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Should the US consider adopting Israel’s ‘low tech’ election model?

Democracy only works if citizens trust the electoral process. Israel may have something to teach the United States in this regard.

An Israeli family casts a ballot at a polling station in Tel Aviv on Feb. 10, 2009. Photo by Flash90.
An Israeli family casts a ballot at a polling station in Tel Aviv on Feb. 10, 2009. Photo by Flash90.
Gary Schiff
Gary Schiff is a Jerusalem-based resource consultant and guide connecting Israel and the United States.

There is a huge gulf in public opinion regarding the latest U.S. election and whether the American election system is flawed or not. Those who voted for former Vice President Joe Biden are convinced that there were no abnormalities and that those who think otherwise have no case. Those who supported the president are either concerned about election tampering and waiting to see the outcome or convinced the election was stolen.

According to a Reuters/Ipsos poll, 52 percent of Republicans say that President Donald Trump “rightfully won” the election and 68 percent of Republicans say the vote count was “rigged” in Biden’s favor. After all of the investigations are complete and lawsuits adjudicated, regardless of the ultimate outcome, there will still be a very significant percentage of the U.S. electorate that will likely remain unconvinced. In light of this, it may well make sense for Americans to take a look at other voting systems. Israel’s should be a model to consider.

One might imagine, given Israel’s high-tech prowess, that the Israeli election would also be a high-tech experience with instantaneous results. Yet the reality in Israel is quite the contrary. An Israeli election more closely resembles a high school election for student council president.

Voters typically come to their local school and are checked in by a paid election commission employee flanked on both sides by representatives of the political parties. After showing their national ID card, they receive an envelope. Then they go behind a screen and pick the paper card that represents their political party or candidate. They put the piece of paper in the envelope. They come out from behind the screen and then in front of everyone put the envelope in a simple cardboard box with a slit in the top. (This is generally a great opportunity to take a picture and share it with family and friends.)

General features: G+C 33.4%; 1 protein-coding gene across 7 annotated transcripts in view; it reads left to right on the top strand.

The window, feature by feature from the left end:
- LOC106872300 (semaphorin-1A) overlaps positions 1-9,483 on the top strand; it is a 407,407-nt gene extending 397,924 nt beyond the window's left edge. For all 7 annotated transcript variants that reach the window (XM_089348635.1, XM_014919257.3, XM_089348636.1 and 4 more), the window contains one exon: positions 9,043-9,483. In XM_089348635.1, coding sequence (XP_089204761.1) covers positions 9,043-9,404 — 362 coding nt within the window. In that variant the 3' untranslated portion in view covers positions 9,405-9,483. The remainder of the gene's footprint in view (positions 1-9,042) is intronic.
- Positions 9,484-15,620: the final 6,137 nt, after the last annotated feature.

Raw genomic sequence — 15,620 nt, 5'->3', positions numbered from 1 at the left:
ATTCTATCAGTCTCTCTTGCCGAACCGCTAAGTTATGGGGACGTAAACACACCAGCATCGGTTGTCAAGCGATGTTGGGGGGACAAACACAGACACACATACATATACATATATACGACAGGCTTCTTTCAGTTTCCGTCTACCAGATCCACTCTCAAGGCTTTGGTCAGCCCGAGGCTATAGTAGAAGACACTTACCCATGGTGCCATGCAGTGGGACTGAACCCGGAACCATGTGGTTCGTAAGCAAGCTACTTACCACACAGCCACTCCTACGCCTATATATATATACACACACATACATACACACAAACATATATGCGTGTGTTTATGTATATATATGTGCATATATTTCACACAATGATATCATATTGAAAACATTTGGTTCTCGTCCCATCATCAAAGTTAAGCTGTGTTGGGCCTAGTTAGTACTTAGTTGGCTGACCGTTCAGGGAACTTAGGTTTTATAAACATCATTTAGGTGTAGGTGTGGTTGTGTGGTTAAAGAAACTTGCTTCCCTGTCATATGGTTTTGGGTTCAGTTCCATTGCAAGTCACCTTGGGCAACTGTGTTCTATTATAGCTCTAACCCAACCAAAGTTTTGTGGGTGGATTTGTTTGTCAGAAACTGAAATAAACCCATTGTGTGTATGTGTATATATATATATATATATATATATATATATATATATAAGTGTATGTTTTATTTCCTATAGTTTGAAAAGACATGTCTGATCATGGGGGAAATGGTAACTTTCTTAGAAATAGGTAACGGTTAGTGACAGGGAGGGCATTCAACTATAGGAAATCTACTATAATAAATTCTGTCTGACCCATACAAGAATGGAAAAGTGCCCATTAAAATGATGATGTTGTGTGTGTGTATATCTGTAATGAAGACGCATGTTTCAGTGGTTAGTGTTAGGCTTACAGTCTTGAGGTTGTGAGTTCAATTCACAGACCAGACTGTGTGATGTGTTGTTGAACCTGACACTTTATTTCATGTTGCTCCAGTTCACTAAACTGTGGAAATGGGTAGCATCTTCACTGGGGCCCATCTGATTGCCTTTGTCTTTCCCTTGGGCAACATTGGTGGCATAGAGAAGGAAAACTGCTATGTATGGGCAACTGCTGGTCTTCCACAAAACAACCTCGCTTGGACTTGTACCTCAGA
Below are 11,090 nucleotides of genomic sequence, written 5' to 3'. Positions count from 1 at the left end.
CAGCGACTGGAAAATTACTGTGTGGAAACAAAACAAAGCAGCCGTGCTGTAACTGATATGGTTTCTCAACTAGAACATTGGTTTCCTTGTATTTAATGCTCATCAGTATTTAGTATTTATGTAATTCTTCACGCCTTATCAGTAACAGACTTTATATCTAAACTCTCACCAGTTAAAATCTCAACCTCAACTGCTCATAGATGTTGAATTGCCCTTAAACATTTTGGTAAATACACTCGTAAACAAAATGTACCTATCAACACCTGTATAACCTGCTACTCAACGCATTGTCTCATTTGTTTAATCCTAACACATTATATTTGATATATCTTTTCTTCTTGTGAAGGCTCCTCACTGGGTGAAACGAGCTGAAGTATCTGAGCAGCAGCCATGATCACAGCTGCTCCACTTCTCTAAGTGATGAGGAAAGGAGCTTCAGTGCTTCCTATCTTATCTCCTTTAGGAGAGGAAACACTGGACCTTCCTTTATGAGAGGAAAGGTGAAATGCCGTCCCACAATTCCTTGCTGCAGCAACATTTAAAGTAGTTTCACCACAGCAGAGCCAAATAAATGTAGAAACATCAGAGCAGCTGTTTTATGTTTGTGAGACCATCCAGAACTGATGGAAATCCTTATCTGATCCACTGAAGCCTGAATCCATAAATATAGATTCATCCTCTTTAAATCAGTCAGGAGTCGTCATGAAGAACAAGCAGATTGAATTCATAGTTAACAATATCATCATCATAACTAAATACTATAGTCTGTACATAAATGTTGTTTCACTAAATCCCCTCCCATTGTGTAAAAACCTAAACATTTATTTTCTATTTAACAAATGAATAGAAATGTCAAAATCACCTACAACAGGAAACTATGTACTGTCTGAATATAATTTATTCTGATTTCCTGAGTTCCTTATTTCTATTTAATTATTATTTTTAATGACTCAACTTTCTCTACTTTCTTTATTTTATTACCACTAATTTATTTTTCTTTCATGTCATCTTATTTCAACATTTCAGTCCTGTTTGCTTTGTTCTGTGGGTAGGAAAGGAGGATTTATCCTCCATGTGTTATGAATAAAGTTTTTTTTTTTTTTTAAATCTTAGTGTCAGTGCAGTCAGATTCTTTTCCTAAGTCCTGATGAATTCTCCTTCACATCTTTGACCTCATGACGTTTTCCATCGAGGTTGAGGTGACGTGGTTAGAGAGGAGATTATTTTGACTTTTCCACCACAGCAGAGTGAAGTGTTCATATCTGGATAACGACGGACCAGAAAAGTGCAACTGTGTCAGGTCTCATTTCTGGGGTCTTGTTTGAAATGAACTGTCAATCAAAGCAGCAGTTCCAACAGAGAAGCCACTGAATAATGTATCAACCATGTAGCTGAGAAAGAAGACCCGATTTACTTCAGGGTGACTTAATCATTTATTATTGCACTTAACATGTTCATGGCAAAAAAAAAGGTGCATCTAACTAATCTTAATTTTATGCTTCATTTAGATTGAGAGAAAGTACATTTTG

After voting concludes for the day, the same poll watchers open the envelopes, count the paper slips and together with the paid staff, report the totals. They also need to confirm that the number of envelopes collected is equal to the number of those who entered the “classroom.” According to Marty Ingall, a poll watcher for Zehut at a Jerusalem precinct in the last election, “it was a very pleasant experience.  At one point we were off by one vote. When we cross-checked, we recounted and found the error. We finished our work just after midnight.”

While the United States allows U.S. citizens living in Israel to vote remotely, Israel does not allow Israeli citizens not physically present in Israel to vote. A small number of Israelis who live overseas actually make it a point to fly to Israel to be present for election day. Israel does not have an early voting process or mail-in process (though they have not yet held an election during the COVID-19 crisis). Election day in Israel is also a national holiday, so there is no pressure to find time to vote. For many, it is also a day at the beach or a hike with the family. The day has the atmosphere of a celebration of democracy and also reflects the belief by many that regardless of outcome, with help from above, Israel will survive.

That isn’t to say that the Israeli system doesn’t have its own problems, real or imagined. Some are concerned for example about the situation in exclusively Arab or Haredi communities where there isn’t sufficient oversight from other party representatives. This situation is easily addressed and we will see if there is a remedy in the next election.

Yet, given the accusations flying in America, whether proven or not, it may be time to look at a different model. The level of distrust in the United States can be a cancer, eating at its foundations. Democracy only works if citizens trust the electoral process. Israel may have something to teach the United States in this regard. Israel’s low-tech, “student body president” election process is worth considering.

Gary Schiff is a former manager and director with the U.S. Forest Service. He is currently a Jerusalem-based consultant and guide connecting Israeli and U.S. natural-resource interests.

The opinions and facts presented in this article are those of the author, and neither JNS nor its partners assume any responsibility for them.
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